2. 2. (OH)D targets are highly controversial—the Institute ofMedicine (IOM) recently recommended a threshold of 50nmol/L (20 ng/mL), substantially less than the 75-nmol/L(30-ng/mL) threshold recommended by other professionalsocieties and expert panels (1, 12–15).The goal of this study was to examine the relationshipof serum 25-(OH)D concentration to vitamin D in termsof risk for major clinical disease events of global pathophys-iologic relevance, focusing on threshold concentrations as-sociated with disease risk.METHODSStudy PopulationThe CHS (Cardiovascular Health Study) is a prospec-tive, community-based cohort study designed to examinerisk factors for the development and progression of cardio-vascular disease in people aged 65 years or older (21). Par-ticipants were recruited from 4 U.S. communities: ForsythCounty, North Carolina; Sacramento County, California;Washington County, Maryland; and Pittsburgh, Pennsyl-vania. Eligible participants were sampled by using Medi-care eligibility lists, were not institutionalized, and wereexpected to remain in the area for at least 3 years. Personswho were wheelchair-bound in the home or receiving hos-pice treatment, radiation therapy, or chemotherapy wereexcluded. The original CHS cohort of 5201 participantswas enrolled between 1989 and 1990, with an additional687 predominantly black participants enrolled between1992 and 1993.We measured serum 25-(OH)D concentration at the1992–1993 study visit for 2312 CHS participants who hadno clinical evidence of cardiovascular disease at that timeand who had available frozen serum (11). To expand ourfocus to incident cancer and hip fracture for this study, weadditionally excluded 328 participants with a history ofcancer and 13 participants with a previous hip fracture. Wealso excluded 45 participants with missing data on smok-ing and physical activity (Supplement 1, available at www.annals.org). Because 25-(OH)D concentrations andpossibly their associations with health outcomes vary byrace, we focused on the 1621 white persons meetingthese criteria.25-(OH)D ConcentrationFasting serum was collected from CHS participants atthe 1992–1993 study visit and stored at Ϫ70 °C. We mea-sured total 25-(OH)D [25-(OH)D2 and 25-(OH)D3] byusing high-performance liquid chromatography–tandemmass spectrometry on a Waters Quattro micro mass spec-trometer (Waters Corporation, Milford, Massachusetts) in2008. The interassay coefficient of variation was less than3.4%. The assay was validated by using NIST StandardReference Material 972 (accuracy within 5%) (20). 25-Hydroxyvitamin D is known to be stable for long periodsat Ϫ70 °C (22).Composite Clinical OutcomeThe primary study outcome was time to first occur-rence of incident hip fracture, incident myocardial infarc-tion (MI), incident cancer, or death from any cause. Thiscomposite outcome was chosen before analysis to capturepreviously described associations of 25-(OH)D with dis-ease outcomes. We defined hip fracture by the Interna-tional Classification of Diseases, Ninth Revision, codes820.xx without a concomitant code for motor vehicle ac-cident (E810–E819) or pathologic fracture (733.1x) (6).The CHS Events Committee adjudicated cases of MI byusing available hospital discharge summaries, diagnostictest records, and consultation reports (23). Investigators forthe CHS identified incident cancer cases by linking CHSrecords with population-based cancer registries serving the4 CHS regions (24). We omitted outcomes that may becausally related to low 25-(OH)D concentration but have adiagnosis that is imprecisely ascertained or is made largelyon the basis of physical measurements, such as diabetes,hypertension, and impaired muscle function. We definedtime to composite outcome as the time elapsed betweenthe 1992–1993 examination, when serum 25-(OH)D con-centrations were measured (baseline), and either the earliestevent or the end of follow-up for cancer ascertainment(31 December 2005 for the California, Pennsylvania,and North Carolina sites, and 31 December 2006 for theMaryland site).CovariatesCovariates were ascertained at the 1992–1993 CHSstudy visit and were selected on the basis of their suspectedconfounding influence on associations of 25-(OH)D withstudy outcomes. Total physical activity was estimated byusing the Minnesota Leisure Time Physical Activity Ques-tionnaire, which assesses a range of common activities,ContextVitamin D deficiency is defined by its association withmarkers of bone metabolism, not by its association withclinical outcomes.ContributionThis study followed elderly people and found that base-line levels of 25-hydroxyvitamin D less than 50 nmol/L(20 ng/mL) were associated with a composite outcomethat included hip fracture, myocardial infarction, incidentcancer, and death.CautionThis was an observational study of white persons.ImplicationThe threshold identified in this study is closer to the valuerecently recommended by the Institute of Medicine thanto the value recommended by most other professionalsocieties and expert panels (75 nmol/L [30 ng/mL]).—The EditorsOriginal Research Serum 25-(OH)D and Risk for Major Clinical Disease Events628 1 May 2012 Annals of Internal Medicine Volume 156 • Number 9 www.annals.org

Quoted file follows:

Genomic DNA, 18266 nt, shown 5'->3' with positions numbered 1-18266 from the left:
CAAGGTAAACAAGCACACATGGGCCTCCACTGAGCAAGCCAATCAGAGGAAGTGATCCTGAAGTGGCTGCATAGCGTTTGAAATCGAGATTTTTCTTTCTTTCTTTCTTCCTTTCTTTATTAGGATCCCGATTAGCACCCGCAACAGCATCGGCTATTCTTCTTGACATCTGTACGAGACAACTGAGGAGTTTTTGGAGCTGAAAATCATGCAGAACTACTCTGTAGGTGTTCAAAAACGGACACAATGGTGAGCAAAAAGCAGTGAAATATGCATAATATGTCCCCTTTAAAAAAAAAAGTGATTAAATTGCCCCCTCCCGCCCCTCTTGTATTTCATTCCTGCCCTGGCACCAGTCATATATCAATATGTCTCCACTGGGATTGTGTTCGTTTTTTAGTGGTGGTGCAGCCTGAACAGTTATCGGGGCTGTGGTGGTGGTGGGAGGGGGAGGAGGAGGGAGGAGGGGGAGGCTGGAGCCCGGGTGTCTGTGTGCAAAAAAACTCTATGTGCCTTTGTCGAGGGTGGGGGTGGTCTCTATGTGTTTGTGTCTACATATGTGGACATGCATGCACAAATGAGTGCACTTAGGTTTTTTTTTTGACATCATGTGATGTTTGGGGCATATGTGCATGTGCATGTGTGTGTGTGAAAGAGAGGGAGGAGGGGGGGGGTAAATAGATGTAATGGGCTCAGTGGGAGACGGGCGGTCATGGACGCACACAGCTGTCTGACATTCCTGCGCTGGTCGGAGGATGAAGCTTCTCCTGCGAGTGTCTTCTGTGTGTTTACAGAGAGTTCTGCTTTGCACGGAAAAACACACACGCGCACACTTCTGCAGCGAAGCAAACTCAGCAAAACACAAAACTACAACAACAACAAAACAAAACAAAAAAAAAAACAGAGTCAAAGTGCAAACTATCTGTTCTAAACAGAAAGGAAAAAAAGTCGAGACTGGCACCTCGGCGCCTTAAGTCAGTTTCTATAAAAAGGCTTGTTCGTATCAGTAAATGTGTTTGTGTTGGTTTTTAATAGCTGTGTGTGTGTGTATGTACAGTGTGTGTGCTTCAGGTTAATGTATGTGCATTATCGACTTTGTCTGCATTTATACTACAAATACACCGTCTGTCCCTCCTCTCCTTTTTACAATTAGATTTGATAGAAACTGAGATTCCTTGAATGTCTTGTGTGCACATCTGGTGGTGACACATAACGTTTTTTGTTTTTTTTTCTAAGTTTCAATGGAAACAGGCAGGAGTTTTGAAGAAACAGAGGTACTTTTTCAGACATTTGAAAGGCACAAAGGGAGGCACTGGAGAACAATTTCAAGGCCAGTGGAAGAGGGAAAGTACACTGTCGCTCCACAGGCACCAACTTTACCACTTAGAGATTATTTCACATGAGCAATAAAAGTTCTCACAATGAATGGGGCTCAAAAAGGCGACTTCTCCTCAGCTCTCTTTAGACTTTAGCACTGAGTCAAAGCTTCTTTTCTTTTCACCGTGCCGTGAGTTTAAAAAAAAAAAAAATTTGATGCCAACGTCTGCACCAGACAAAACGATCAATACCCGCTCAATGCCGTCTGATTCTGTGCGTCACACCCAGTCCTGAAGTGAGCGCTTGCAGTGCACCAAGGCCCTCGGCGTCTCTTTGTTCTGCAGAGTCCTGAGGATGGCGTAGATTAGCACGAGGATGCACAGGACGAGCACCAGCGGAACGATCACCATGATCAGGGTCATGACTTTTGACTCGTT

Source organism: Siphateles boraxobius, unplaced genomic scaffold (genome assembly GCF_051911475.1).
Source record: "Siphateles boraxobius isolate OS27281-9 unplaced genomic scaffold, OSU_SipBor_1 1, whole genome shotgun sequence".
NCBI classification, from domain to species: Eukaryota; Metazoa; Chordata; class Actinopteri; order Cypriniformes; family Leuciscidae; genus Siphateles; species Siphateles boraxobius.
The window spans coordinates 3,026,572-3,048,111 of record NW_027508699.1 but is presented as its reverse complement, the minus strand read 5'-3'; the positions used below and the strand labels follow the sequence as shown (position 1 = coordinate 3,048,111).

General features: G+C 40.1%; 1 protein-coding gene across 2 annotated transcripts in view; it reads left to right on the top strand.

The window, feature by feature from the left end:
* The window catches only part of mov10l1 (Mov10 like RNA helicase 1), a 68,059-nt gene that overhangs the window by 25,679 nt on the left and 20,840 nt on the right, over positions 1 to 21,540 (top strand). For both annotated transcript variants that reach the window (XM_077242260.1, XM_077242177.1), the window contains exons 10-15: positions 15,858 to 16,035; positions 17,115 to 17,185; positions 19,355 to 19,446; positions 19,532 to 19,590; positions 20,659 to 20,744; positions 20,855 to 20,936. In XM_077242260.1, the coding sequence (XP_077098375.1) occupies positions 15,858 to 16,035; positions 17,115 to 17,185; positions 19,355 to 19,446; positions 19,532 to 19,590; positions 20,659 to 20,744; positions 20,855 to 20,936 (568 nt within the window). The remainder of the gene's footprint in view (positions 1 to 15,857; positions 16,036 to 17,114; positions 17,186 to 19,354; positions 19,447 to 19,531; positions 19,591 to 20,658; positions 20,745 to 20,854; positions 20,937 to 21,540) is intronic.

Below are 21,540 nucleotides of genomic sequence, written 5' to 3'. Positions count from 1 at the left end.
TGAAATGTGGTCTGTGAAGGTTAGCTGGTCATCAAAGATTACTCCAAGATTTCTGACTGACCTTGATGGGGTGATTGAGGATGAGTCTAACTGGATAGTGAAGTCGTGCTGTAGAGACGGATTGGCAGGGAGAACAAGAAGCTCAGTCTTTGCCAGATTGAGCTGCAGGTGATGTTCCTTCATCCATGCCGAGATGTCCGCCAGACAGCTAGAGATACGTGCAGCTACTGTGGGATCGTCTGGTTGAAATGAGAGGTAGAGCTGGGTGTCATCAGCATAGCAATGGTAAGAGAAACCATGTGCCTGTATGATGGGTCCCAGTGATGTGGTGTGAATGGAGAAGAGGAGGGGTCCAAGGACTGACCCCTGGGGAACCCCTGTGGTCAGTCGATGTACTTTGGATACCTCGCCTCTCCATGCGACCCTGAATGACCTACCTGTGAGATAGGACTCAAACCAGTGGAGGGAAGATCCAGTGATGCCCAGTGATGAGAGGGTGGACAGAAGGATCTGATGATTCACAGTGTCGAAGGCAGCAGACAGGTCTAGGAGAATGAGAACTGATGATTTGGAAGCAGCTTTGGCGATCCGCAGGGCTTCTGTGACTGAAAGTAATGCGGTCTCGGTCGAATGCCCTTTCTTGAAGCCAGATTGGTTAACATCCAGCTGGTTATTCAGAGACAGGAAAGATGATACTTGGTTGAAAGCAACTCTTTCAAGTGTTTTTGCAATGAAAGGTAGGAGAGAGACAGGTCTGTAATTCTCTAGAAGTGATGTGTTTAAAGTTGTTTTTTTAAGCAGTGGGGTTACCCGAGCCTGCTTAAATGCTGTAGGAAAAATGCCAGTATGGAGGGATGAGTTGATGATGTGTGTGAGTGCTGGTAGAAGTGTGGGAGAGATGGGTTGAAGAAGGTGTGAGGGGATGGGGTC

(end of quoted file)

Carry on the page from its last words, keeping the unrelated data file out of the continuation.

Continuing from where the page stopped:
3. 3. such as walking for exercise, jogging, biking, aerobics, golf,tennis, swimming, weight training, mowing the lawn,strenuous household chores, and use of a treadmill or aer-obic machine (25, 26). Current smoking was ascertainedby questionnaire. Time of blood collection was categorizedin 3-month blocks to reflect the 4 seasons and the observedpattern of seasonal variation in 25-(OH)D concentrationin our population.Statistical AnalysisWe tested associations of 25-(OH)D concentrationwith study outcomes by using Cox proportional hazardsmodels with robust SEs, adjusted for age, sex, clinical site,smoking (current or not current), body mass index (incategories), and physical activity (kilocalories per week incategories). This set of covariates was chosen before anal-ysis to include important demographic characteristicsand potential strong confounders while also maintaininga relatively parsimonious model. We censored partici-pants at the time of death in analyses of nonfataloutcomes.We evaluated 25-(OH)D as a dichotomous variable toaddress the clinical utility of a 25-(OH)D threshold forrisk assessment and because we and others have seenthreshold associations of 25-(OH)D concentration withrisks for fracture, MI, and death (6–10). Given knownseasonal variability in 25-(OH)D concentration (16–19)and its associated effect on modeling (27), we plannedbefore analysis to assess the effect of season on the relation-ship of 25-(OH)D concentration and the composite out-come. We compared nested models with and without in-teraction terms for 25-(OH)D concentration by season byusing a multivariate Wald test. When we saw significantheterogeneity, we examined season-specific 25-(OH)Dconcentrations as exposures. This approach has been ap-plied previously and reduces bias (27, 28).To describe the functional form of the association of25-(OH)D concentration with the composite outcome, wefirst calculated unadjusted incidence rates by season-specific decile of 25-(OH)D concentration. Second, wecreated an adjusted penalized spline model with season-specific 25-(OH)D Z score as the flexibly modeled expo-sure variable and graphically displayed the spline at themean values of adjustment covariates (29). The penalizedspline was computed by using the default algorithm of thesurvival package in R 2.12.1 (R Foundation for Statis-tical Computing, Vienna, Austria), which uses evenlyspaced knots, cubic polynomials, and a penalty to re-strict the overall flexibility of the fitted curve (30).Third, we used a simple statistical approach similar to theContal–O’Quigley method to estimate an “optimal” season-specific 25-(OH)D Z score cut-point (31). For each possi-ble threshold from the inner 90% of the season-specific25-(OH)D Z score distribution (0.01 unit increments), wecomputed the Wald statistic with robust SE to describe thestrength of the adjusted association between 25-(OH)Ddeficiency (using that candidate cut-point) and rates of thecomposite outcome. The Z score cut-point that producedthe largest Wald statistic was defined as “optimal” in thesense that it best discriminated between low- and high-riskparticipants with these statistical criteria. We quantified theuncertainty in our estimated optimal threshold by comput-ing approximate CIs based on the observed quantiles of thedistribution of estimates across 2000 nonparametric boot-strap samples (32). Because an optimal cut-point with highstatistical precision is difficult to estimate, we presentboth standard 95% CIs and the narrower 75% CIs. Wecomputed net reclassification improvement to assesswhether season-specific 25-(OH)D concentration im-proved prediction of the primary composite outcome(cumulative incidence at 10 years, through whichfollow-up was 100% complete) compared with static25-(OH)D concentration (50 nmol/L [20 ng/mL] re-gardless of season) (33).All P values are 2-sided. Statistical analyses were com-pleted using R 2.12.1 and STATA 10.1 (Stata Corp, Col-lege Station, Texas).Role of the Funding SourceThe National Institutes of Health provided fundingfor this study. The funding source had no role in the de-sign, conduct, or analysis of this study or the decision tosubmit the manuscript for publication.Figure 1. Box plot of 25-(OH)D concentration by season,showing the 25th, 50th, and 75th percentiles ofdistributions, with outliers not shown.25-(OH)DConcentration,nmol/L20406080100120Winter Spring Summer AutumnMean 25-(OH)D was 56 nmol/L (SD, 24), 63 nmol/L (SD, 24), 74nmol/L (SD, 25), and 69 nmol/L (SD, 26) (22 ng/mL [SD, 10], 25ng/mL [SD, 10], 30 ng/mL [SD, 10], and 28 ng/mL [SD, 11]) in winter(January–March), spring (April–June), summer (July–September),and autumn (October–December), respectively. 25-(OH)D ϭ 25-hydroxyvitamin D.Original ResearchSerum 25-(OH)D and Risk for Major Clinical Disease Eventswww.annals.org 1 May 2012 Annals of Internal Medicine Volume 156 • Number 9 629